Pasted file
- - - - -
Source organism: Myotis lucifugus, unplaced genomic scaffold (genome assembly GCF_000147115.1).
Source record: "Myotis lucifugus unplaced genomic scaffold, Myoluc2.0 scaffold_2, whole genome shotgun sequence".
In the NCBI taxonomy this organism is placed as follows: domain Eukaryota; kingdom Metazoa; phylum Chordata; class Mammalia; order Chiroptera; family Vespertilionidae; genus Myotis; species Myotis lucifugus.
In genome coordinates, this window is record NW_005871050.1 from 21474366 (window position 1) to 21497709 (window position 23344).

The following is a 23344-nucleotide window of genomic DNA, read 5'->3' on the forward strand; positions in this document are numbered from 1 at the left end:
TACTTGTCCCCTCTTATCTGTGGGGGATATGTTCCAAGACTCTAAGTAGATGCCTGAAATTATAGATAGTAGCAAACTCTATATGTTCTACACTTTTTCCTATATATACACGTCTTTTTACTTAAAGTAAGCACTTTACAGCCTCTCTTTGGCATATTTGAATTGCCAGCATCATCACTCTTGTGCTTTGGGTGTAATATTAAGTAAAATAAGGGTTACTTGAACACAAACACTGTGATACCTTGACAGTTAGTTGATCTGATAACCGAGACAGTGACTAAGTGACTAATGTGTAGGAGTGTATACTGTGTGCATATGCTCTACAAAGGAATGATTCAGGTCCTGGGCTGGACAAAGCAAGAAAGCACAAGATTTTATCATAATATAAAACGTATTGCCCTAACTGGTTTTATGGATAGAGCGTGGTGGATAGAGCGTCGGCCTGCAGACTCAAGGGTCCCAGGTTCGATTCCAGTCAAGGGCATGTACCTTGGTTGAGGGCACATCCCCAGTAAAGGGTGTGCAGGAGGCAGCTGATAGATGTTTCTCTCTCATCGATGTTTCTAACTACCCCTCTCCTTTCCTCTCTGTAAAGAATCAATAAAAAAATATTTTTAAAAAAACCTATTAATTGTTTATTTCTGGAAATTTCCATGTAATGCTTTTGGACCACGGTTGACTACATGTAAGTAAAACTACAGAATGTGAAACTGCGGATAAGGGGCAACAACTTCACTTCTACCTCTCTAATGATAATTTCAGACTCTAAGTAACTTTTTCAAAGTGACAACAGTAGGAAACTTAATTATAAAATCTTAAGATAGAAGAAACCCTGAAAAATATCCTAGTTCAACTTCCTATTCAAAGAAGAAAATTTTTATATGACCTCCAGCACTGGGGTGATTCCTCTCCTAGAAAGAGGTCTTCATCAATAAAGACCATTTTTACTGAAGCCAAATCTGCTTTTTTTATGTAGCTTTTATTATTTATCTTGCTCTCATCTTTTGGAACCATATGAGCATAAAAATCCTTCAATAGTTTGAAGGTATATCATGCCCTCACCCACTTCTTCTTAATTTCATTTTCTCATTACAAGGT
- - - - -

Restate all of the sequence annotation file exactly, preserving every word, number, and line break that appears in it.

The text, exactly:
Source organism: Myotis lucifugus, unplaced genomic scaffold (genome assembly GCF_000147115.1).
Source record: "Myotis lucifugus unplaced genomic scaffold, Myoluc2.0 scaffold_2, whole genome shotgun sequence".
In the NCBI taxonomy this organism is placed as follows: domain Eukaryota; kingdom Metazoa; phylum Chordata; class Mammalia; order Chiroptera; family Vespertilionidae; genus Myotis; species Myotis lucifugus.
In genome coordinates, this window is record NW_005871050.1 from 21474366 (window position 1) to 21497709 (window position 23344).

The following is a 23344-nucleotide window of genomic DNA, read 5'->3' on the forward strand; positions in this document are numbered from 1 at the left end:
TACTTGTCCCCTCTTATCTGTGGGGGATATGTTCCAAGACTCTAAGTAGATGCCTGAAATTATAGATAGTAGCAAACTCTATATGTTCTACACTTTTTCCTATATATACACGTCTTTTTACTTAAAGTAAGCACTTTACAGCCTCTCTTTGGCATATTTGAATTGCCAGCATCATCACTCTTGTGCTTTGGGTGTAATATTAAGTAAAATAAGGGTTACTTGAACACAAACACTGTGATACCTTGACAGTTAGTTGATCTGATAACCGAGACAGTGACTAAGTGACTAATGTGTAGGAGTGTATACTGTGTGCATATGCTCTACAAAGGAATGATTCAGGTCCTGGGCTGGACAAAGCAAGAAAGCACAAGATTTTATCATAATATAAAACGTATTGCCCTAACTGGTTTTATGGATAGAGCGTGGTGGATAGAGCGTCGGCCTGCAGACTCAAGGGTCCCAGGTTCGATTCCAGTCAAGGGCATGTACCTTGGTTGAGGGCACATCCCCAGTAAAGGGTGTGCAGGAGGCAGCTGATAGATGTTTCTCTCTCATCGATGTTTCTAACTACCCCTCTCCTTTCCTCTCTGTAAAGAATCAATAAAAAAATATTTTTAAAAAAACCTATTAATTGTTTATTTCTGGAAATTTCCATGTAATGCTTTTGGACCACGGTTGACTACATGTAAGTAAAACTACAGAATGTGAAACTGCGGATAAGGGGCAACAACTTCACTTCTACCTCTCTAATGATAATTTCAGACTCTAAGTAACTTTTTCAAAGTGACAACAGTAGGAAACTTAATTATAAAATCTTAAGATAGAAGAAACCCTGAAAAATATCCTAGTTCAACTTCCTATTCAAAGAAGAAAATTTTTATATGACCTCCAGCACTGGGGTGATTCCTCTCCTAGAAAGAGGTCTTCATCAATAAAGACCATTTTTACTGAAGCCAAATCTGCTTTTTTTATGTAGCTTTTATTATTTATCTTGCTCTCATCTTTTGGAACCATATGAGCATAAAAATCCTTCAATAGTTTGAAGGTATATCATGCCCTCACCCACTTCTTCTTAATTTCATTTTCTCATTACAAGGT